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City’s draft zoning bylaw a step to smarter development, businesses say

The City’s new draft zoning bylaw shows a lot of promise for smarter development, Yellowknife business owners say.
The City of Yellowknife’s zoning bylaws draft proposes revitalizing the downtown by making development denser, permitting mixed development and urban agriculture in many zones and respecting the role of Indigenous peoples in development decisions. Blair McBride/NNSL photo

The City’s new draft zoning bylaw shows a lot of promise for smarter development, Yellowknife business owners say.

Unveiled on Aug. 24, the proposed rules would update the bylaws to comply with the 2020 Community Plan.

READ MORE: Zoning Bylaw Draft

READ MORE: 2020 Community Plan Bylaw

The proposed bylaws would revitalize the downtown by increasing development density, permitting mixed development in many zones, allowing urban agriculture in most zones and committing to reconciliation with Indigenous peoples by respecting their role in development decisions.

The Ndilo zone isn’t part of the regulations as the City recognizes Yellowknives Dene authority over Ndilo.

The draft bylaw also has fewer zones (22) than the existing zoning bylaw, with 37.

The draft is the result of consultations the City conducted in 2020 with residents, businesses, community organizations and Indigenous governments, whose recommendations were incorporated into the proposed bylaws.

Robert Warburton, owner of real estate investment company CloudWorks was one of the business owners consulted on the draft.

He said he’s excited about the proposed changes.

“It meets all the goals I want to see from the community plan as an investor,” Warburton said.

“It eliminates some of the weird practical barriers to using properties to the full extent. For example: detached secondary suites, or little houses in your backyard. The old bylaws had that in there but the old rules make it very hard to build financially in the real world. They didn’t acknowledge the reality of financing a property. The new ones acknowledge that.”

Warburton further explained that detached secondary suites will be allowed in every zone of the city, potentially allowing everyone who owns a house to be a developer and not just the big companies.

“The secondary suites bylaw could allow 20 people to build 20 small homes in their backyard. That’s 20 more units per year. Now you don’t have to wait a decade for a big developer to come and build something. That’s exciting. And it costs no more land (and) no more infrastructure. You’re just using things better. Development doesn’t have to be a big huge dollar thing. You’re opening up a huge pool to help make the city denser.”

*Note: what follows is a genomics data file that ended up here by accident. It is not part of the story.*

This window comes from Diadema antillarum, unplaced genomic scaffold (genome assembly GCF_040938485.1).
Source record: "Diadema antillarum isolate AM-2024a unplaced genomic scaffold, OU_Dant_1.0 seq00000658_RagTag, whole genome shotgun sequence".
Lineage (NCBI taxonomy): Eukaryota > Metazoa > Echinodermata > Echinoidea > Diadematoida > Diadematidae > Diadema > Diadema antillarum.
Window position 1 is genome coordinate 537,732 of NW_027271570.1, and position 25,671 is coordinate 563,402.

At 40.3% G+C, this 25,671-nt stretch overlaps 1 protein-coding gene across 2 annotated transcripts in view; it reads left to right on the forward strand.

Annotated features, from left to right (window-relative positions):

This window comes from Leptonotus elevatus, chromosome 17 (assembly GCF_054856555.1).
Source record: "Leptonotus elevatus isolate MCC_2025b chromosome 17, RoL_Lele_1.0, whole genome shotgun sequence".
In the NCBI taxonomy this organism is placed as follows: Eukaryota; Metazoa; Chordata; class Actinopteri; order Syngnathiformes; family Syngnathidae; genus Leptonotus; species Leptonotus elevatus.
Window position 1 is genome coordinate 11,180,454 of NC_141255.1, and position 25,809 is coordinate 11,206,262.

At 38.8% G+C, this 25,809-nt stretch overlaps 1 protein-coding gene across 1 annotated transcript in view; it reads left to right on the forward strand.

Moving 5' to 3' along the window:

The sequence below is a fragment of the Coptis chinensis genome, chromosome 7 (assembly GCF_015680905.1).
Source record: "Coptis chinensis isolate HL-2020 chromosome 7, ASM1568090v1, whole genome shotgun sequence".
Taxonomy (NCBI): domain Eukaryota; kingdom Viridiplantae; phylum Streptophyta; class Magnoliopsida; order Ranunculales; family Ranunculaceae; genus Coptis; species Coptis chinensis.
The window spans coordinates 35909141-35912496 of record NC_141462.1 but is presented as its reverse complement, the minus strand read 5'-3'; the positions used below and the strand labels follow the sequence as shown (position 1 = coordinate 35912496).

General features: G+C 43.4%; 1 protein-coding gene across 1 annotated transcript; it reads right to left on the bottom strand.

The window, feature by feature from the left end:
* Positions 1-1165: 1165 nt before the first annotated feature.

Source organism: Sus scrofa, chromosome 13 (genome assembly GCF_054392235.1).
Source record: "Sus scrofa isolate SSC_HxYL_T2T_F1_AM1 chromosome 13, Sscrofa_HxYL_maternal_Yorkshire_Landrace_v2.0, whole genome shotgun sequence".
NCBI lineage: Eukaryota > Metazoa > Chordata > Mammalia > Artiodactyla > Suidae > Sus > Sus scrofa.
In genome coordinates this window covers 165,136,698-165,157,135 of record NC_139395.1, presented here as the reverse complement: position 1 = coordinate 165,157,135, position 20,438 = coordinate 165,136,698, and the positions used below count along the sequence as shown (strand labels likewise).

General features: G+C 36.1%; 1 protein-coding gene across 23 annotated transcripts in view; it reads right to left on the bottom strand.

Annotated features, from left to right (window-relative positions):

Another smart aspect of the bylaws that Warburton points to is the deregulation of parking spaces. Several types of businesses, services, public buildings and residential areas list “no minimum parking required” under their parking standards. That answers the priorities of the City’s Community Plan that seeks to curtail parking space construction and regulations.

“Half of downtown is basically a parking lot. Previous bylaws required significant parking (areas). But now you’re not required to have parking spots downtown. Removing that parking requirement downtown removes a lot of barriers to reusing and rebuilding properties. Now we’re not encouraging more surface parking lots which are horrible for our downtown,” Warburton said.

For Bullock’s Bistro owner Jo-Ann Martin, one of the strengths of the draft is the flexibility with zoning regulations, something that will be needed in the coming years as different types of businesses set up in Yellowknife.

Martin and her husband Mark Elson have since May been building a new bottling plant for their Bullock’s sauces in Kam Lake.

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While the path to setting up Great Slave Bottling Co. has mostly been smooth for them, the proposed bylaws would have sped up the process in their initial search for a site if the bylaws were already in force.

“We looked around and we were quick to learn we had didn’t have many options with full services. I think the new bylaws state which areas will have what. It will save time for people and give them more knowledge on what they can find. You don’t have to design a property to make it work, it will already be zoned for it because of the permitted uses,” Martin said.

“It could make things easier for us. Food processing is put in there with heavy duty industrial, which opens up more options. It will make it a lot more convenient for businesses like mine to know where in town they can build those businesses.”

The possibility of doing urban agriculture in most zones intrigues Kyle Thomas, co-owner of Bush Order Provisions.

Like Martin, he also recently set up part of his business in Kam Lake in the form of an urban farm.

But it’s too early for Thomas to know how the bylaws could affect him or future urban farmers.

The draft states that urban agriculture will be a permitted use in growth management areas which are normally intended for outdoor recreation or tourism purposes.

“It sounds great that they added urban agriculture to (those) zones, but if rocks have to be cleared then it’s not feasible on a commercial scale,” he said. “Hopefully what changes with the zoning bylaws is it making it more straightforward to go online or call someone and say I want to do something on this property.”

The Yellowknife Chamber of Commerce is preparing its draft submission to city council on the bylaws and isn’t prepared to comment until the draft is finished in September, said executive director Deneen Everett.

“The zoning bylaw is a very important issue for Yellowknife businesses and is one of our key advocacy priorities for the year,” she said.

Third reading by council is expected to happen sometime in January 2022, said Mayor Rebecca Alty.